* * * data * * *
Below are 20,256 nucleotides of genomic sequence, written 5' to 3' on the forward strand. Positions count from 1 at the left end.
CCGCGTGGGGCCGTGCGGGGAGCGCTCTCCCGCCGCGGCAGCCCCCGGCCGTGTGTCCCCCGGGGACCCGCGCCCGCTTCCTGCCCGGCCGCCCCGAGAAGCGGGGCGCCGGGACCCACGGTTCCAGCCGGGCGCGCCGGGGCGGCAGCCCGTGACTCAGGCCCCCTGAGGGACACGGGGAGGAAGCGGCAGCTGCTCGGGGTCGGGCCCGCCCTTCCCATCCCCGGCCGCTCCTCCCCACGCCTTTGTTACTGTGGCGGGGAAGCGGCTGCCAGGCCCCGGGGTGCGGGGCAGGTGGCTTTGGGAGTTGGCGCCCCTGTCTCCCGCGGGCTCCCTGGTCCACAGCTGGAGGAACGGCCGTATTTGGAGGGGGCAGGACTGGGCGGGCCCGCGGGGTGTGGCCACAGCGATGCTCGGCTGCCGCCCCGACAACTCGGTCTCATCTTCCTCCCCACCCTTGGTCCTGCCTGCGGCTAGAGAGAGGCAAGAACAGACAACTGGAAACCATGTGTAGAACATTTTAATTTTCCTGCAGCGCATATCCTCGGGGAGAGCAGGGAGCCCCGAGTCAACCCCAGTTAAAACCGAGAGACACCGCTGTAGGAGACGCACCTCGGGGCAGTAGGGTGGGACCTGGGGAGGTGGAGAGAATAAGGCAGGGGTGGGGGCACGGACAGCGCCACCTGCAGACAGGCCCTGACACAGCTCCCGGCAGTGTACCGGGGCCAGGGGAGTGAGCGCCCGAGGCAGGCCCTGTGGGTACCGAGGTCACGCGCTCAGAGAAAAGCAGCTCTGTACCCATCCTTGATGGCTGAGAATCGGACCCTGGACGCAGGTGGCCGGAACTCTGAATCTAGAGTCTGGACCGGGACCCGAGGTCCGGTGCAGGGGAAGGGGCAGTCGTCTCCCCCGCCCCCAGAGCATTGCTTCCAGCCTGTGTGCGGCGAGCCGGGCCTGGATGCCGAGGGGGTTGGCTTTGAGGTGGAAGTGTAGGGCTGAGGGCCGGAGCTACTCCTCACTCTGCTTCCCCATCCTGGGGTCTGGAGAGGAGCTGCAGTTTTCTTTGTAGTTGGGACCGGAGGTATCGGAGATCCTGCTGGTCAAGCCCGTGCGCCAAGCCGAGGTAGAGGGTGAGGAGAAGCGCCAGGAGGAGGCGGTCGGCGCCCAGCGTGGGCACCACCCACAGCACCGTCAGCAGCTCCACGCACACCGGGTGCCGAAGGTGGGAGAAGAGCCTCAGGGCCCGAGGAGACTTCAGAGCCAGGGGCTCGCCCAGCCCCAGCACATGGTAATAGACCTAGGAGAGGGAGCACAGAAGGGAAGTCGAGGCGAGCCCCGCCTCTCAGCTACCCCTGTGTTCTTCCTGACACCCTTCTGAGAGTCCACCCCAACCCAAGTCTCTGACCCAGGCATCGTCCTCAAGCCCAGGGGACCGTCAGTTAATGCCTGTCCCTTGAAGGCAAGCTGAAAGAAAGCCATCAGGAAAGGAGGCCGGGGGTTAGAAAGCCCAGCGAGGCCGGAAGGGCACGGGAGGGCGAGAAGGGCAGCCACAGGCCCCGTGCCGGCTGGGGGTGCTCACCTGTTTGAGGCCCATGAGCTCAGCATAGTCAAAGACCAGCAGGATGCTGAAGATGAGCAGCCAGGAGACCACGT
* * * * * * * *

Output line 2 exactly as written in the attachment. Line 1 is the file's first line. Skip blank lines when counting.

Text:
CCGCGTGGGGCCGTGCGGGGAGCGCTCTCCCGCCGCGGCAGCCCCCGGCCGTGTGTCCCCCGGGGACCCGCGCCCGCTTCCTGCCCGGCCGCCCCGAGAAGCGGGGCGCCGGGACCCACGGTTCCAGCCGGGCGCGCCGGGGCGGCAGCCCGTGACTCAGGCCCCCTGAGGGACACGGGGAGGAAGCGGCAGCTGCTCGGGGTCGGGCCCGCCCTTCCCATCCCCGGCCGCTCCTCCCCACGCCTTTGTTACTGTGGCGGGGAAGCGGCTGCCAGGCCCCGGGGTGCGGGGCAGGTGGCTTTGGGAGTTGGCGCCCCTGTCTCCCGCGGGCTCCCTGGTCCACAGCTGGAGGAACGGCCGTATTTGGAGGGGGCAGGACTGGGCGGGCCCGCGGGGTGTGGCCACAGCGATGCTCGGCTGCCGCCCCGACAACTCGGTCTCATCTTCCTCCCCACCCTTGGTCCTGCCTGCGGCTAGAGAGAGGCAAGAACAGACAACTGGAAACCATGTGTAGAACATTTTAATTTTCCTGCAGCGCATATCCTCGGGGAGAGCAGGGAGCCCCGAGTCAACCCCAGTTAAAACCGAGAGACACCGCTGTAGGAGACGCACCTCGGGGCAGTAGGGTGGGACCTGGGGAGGTGGAGAGAATAAGGCAGGGGTGGGGGCACGGACAGCGCCACCTGCAGACAGGCCCTGACACAGCTCCCGGCAGTGTACCGGGGCCAGGGGAGTGAGCGCCCGAGGCAGGCCCTGTGGGTACCGAGGTCACGCGCTCAGAGAAAAGCAGCTCTGTACCCATCCTTGATGGCTGAGAATCGGACCCTGGACGCAGGTGGCCGGAACTCTGAATCTAGAGTCTGGACCGGGACCCGAGGTCCGGTGCAGGGGAAGGGGCAGTCGTCTCCCCCGCCCCCAGAGCATTGCTTCCAGCCTGTGTGCGGCGAGCCGGGCCTGGATGCCGAGGGGGTTGGCTTTGAGGTGGAAGTGTAGGGCTGAGGGCCGGAGCTACTCCTCACTCTGCTTCCCCATCCTGGGGTCTGGAGAGGAGCTGCAGTTTTCTTTGTAGTTGGGACCGGAGGTATCGGAGATCCTGCTGGTCAAGCCCGTGCGCCAAGCCGAGGTAGAGGGTGAGGAGAAGCGCCAGGAGGAGGCGGTCGGCGCCCAGCGTGGGCACCACCCACAGCACCGTCAGCAGCTCCACGCACACCGGGTGCCGAAGGTGGGAGAAGAGCCTCAGGGCCCGAGGAGACTTCAGAGCCAGGGGCTCGCCCAGCCCCAGCACATGGTAATAGACCTAGGAGAGGGAGCACAGAAGGGAAGTCGAGGCGAGCCCCGCCTCTCAGCTACCCCTGTGTTCTTCCTGACACCCTTCTGAGAGTCCACCCCAACCCAAGTCTCTGACCCAGGCATCGTCCTCAAGCCCAGGGGACCGTCAGTTAATGCCTGTCCCTTGAAGGCAAGCTGAAAGAAAGCCATCAGGAAAGGAGGCCGGGGGTTAGAAAGCCCAGCGAGGCCGGAAGGGCACGGGAGGGCGAGAAGGGCAGCCACAGGCCCCGTGCCGGCTGGGGGTGCTCACCTGTTTGAGGCCCATGAGCTCAGCATAGTCAAAGACCAGCAGGATGCTGAAGATGAGCAGCCAGGAGACCACGT